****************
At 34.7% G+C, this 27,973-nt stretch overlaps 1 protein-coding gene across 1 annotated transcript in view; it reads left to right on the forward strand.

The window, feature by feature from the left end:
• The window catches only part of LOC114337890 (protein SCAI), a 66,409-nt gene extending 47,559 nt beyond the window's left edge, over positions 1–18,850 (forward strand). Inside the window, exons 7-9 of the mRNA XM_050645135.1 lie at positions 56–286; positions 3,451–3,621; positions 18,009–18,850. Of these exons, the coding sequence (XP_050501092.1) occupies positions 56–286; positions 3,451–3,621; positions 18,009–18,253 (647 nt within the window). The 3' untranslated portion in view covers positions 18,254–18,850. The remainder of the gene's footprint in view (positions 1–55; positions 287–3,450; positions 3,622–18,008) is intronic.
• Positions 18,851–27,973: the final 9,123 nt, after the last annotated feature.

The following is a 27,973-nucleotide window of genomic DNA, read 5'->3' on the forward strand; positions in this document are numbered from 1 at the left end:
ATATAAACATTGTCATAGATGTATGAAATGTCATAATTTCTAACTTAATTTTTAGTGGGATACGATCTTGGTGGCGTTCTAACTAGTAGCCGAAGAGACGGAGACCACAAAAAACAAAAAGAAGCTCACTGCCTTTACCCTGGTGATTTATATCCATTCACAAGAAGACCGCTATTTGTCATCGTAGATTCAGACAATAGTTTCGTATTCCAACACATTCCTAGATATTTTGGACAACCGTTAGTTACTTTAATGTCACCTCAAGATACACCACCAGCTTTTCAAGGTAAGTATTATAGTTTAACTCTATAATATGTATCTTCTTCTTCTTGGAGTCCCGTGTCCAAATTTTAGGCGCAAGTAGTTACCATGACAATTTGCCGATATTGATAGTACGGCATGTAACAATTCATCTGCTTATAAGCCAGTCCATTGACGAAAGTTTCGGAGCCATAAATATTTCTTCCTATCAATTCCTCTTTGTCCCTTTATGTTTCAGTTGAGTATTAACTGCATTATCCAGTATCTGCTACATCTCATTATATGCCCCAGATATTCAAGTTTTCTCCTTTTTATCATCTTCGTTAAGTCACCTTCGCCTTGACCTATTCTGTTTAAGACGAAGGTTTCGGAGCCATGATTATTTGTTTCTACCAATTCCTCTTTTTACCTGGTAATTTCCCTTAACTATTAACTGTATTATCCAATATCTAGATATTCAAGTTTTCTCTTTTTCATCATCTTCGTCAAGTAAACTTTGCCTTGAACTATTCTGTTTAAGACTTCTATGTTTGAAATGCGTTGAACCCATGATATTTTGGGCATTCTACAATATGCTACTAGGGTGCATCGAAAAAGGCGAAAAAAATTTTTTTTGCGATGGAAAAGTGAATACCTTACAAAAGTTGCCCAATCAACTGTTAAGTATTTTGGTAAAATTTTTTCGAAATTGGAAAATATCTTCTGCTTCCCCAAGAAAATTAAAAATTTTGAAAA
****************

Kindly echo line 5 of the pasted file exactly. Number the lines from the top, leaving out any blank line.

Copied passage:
The following is a 27,973-nucleotide window of genomic DNA, read 5'->3' on the forward strand; positions in this document are numbered from 1 at the left end: